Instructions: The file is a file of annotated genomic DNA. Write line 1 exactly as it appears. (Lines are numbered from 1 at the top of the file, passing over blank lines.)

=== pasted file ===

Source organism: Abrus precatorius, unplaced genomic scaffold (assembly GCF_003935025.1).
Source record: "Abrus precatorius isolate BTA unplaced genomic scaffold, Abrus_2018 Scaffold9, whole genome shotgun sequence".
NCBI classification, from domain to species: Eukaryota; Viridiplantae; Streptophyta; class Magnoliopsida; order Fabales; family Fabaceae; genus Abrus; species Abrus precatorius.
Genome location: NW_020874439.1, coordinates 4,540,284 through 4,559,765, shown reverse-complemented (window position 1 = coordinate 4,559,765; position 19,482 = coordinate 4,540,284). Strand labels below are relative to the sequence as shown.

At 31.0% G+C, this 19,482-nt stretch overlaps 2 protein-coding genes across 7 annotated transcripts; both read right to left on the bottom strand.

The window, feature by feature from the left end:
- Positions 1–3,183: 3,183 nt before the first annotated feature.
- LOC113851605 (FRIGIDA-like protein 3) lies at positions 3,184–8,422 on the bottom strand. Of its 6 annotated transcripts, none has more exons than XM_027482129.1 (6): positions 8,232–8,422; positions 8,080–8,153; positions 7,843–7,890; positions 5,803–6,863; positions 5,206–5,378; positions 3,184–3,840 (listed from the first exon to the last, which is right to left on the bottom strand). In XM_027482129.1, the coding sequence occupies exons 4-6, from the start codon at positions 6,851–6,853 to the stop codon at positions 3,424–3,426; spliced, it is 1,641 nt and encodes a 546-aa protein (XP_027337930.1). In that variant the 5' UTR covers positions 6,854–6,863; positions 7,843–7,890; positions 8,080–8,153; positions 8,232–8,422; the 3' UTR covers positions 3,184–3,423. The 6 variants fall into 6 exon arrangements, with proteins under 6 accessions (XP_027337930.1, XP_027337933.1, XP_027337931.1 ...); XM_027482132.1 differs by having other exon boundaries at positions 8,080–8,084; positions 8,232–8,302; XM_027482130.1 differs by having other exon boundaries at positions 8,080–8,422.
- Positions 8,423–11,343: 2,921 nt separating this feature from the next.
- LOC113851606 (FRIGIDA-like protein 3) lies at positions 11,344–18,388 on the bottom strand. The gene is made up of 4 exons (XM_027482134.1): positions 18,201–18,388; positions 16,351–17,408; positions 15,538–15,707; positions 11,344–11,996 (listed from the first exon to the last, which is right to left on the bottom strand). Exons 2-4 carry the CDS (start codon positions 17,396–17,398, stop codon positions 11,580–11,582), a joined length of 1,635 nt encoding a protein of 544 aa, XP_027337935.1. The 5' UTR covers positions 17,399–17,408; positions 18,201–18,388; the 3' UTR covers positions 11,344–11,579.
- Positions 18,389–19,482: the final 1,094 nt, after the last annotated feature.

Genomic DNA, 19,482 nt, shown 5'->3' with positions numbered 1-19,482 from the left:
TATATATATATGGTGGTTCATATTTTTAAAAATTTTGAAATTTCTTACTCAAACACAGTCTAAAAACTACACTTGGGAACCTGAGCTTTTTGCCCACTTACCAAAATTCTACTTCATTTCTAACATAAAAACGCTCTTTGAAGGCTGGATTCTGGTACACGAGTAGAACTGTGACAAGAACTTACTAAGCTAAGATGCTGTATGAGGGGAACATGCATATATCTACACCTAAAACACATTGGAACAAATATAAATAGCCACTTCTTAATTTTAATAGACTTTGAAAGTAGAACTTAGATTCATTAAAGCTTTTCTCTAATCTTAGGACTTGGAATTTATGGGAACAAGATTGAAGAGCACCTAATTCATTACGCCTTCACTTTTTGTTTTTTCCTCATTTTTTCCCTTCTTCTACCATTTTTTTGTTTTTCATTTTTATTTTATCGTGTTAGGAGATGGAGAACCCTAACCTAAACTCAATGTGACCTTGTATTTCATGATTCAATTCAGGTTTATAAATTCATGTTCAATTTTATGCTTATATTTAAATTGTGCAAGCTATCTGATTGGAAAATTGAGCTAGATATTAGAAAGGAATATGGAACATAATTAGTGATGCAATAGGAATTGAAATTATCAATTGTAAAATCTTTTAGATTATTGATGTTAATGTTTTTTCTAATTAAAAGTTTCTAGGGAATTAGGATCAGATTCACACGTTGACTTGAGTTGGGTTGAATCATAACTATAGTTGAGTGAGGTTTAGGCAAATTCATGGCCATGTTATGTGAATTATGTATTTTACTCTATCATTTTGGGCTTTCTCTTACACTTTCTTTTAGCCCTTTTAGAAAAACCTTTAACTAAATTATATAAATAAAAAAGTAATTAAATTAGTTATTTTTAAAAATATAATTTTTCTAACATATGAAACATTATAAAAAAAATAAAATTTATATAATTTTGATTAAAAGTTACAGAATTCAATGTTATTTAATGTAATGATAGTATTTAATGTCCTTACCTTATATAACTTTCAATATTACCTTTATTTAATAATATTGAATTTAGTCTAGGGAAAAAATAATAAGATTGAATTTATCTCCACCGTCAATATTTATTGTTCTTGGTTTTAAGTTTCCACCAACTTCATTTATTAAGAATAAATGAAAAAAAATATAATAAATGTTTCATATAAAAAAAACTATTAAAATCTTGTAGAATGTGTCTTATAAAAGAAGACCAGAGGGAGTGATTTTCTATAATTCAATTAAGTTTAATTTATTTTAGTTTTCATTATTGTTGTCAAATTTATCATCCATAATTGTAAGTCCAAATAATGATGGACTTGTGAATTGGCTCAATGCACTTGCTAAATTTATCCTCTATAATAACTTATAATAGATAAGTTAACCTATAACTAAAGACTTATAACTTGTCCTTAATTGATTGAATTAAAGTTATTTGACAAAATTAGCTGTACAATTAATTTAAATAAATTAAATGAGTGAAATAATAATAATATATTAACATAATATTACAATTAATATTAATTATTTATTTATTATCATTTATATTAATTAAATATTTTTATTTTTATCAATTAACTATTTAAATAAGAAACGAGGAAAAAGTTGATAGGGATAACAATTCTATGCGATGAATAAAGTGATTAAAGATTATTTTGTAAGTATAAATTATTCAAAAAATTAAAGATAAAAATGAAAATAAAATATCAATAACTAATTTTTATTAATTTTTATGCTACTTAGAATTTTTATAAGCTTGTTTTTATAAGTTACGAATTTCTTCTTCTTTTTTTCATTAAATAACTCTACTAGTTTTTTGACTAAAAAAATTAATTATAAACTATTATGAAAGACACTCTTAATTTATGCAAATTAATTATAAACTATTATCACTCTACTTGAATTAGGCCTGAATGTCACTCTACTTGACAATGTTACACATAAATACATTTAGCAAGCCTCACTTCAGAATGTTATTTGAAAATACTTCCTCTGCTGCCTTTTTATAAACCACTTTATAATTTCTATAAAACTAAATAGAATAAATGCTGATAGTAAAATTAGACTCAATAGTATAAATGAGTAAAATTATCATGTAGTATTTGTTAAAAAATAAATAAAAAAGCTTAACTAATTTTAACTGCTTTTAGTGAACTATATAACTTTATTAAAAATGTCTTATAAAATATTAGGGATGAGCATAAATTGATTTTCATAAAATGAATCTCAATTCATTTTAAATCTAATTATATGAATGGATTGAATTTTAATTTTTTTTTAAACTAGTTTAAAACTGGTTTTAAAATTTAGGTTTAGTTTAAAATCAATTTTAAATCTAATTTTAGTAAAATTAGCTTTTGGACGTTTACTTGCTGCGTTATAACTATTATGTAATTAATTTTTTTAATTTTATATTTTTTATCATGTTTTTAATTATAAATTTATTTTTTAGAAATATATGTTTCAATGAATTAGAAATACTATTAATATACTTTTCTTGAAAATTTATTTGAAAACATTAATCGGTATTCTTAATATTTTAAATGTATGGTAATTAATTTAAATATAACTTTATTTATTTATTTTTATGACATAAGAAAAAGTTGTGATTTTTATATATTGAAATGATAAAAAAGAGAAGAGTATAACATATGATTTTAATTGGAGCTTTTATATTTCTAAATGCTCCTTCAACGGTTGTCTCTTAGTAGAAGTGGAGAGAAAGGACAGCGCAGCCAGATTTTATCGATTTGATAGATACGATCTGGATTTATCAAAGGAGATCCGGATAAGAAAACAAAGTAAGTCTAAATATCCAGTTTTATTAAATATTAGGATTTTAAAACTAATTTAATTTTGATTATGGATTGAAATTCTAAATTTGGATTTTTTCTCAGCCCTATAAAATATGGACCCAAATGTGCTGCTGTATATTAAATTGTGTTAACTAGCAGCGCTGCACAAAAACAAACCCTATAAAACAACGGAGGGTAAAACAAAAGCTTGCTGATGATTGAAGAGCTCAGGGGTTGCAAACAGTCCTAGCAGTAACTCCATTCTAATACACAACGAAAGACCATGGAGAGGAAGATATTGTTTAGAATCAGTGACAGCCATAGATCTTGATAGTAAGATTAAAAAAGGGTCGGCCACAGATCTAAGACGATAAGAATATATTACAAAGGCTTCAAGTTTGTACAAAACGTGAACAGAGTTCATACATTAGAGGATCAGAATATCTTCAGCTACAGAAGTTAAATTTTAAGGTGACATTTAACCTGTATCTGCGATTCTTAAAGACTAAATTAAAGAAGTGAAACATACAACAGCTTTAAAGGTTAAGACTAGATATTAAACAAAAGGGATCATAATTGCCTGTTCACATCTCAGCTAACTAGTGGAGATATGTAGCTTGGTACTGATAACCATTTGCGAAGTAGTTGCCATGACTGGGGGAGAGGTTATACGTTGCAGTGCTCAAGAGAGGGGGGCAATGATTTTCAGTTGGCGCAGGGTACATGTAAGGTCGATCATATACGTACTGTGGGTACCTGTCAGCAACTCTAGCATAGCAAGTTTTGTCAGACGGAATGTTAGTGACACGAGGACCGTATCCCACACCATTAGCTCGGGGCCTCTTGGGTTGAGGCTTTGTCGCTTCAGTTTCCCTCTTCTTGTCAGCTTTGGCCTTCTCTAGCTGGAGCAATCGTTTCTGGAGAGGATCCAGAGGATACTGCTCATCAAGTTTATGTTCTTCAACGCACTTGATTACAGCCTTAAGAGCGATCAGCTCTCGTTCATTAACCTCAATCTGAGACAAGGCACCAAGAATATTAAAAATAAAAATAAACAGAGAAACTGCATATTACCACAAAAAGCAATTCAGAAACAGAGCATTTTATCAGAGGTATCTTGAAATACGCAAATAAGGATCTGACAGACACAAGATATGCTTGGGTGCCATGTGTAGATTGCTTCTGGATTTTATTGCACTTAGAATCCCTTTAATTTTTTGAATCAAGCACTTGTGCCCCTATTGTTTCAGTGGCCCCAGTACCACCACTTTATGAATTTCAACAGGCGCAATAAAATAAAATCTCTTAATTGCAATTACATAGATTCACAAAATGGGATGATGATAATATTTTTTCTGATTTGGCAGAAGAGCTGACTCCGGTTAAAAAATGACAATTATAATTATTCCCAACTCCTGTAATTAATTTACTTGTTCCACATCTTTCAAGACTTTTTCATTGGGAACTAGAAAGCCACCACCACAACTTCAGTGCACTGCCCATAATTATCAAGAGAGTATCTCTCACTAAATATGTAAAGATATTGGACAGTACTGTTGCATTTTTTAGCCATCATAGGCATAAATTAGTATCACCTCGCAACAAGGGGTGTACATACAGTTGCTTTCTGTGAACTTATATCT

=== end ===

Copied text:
Source organism: Abrus precatorius, unplaced genomic scaffold (assembly GCF_003935025.1).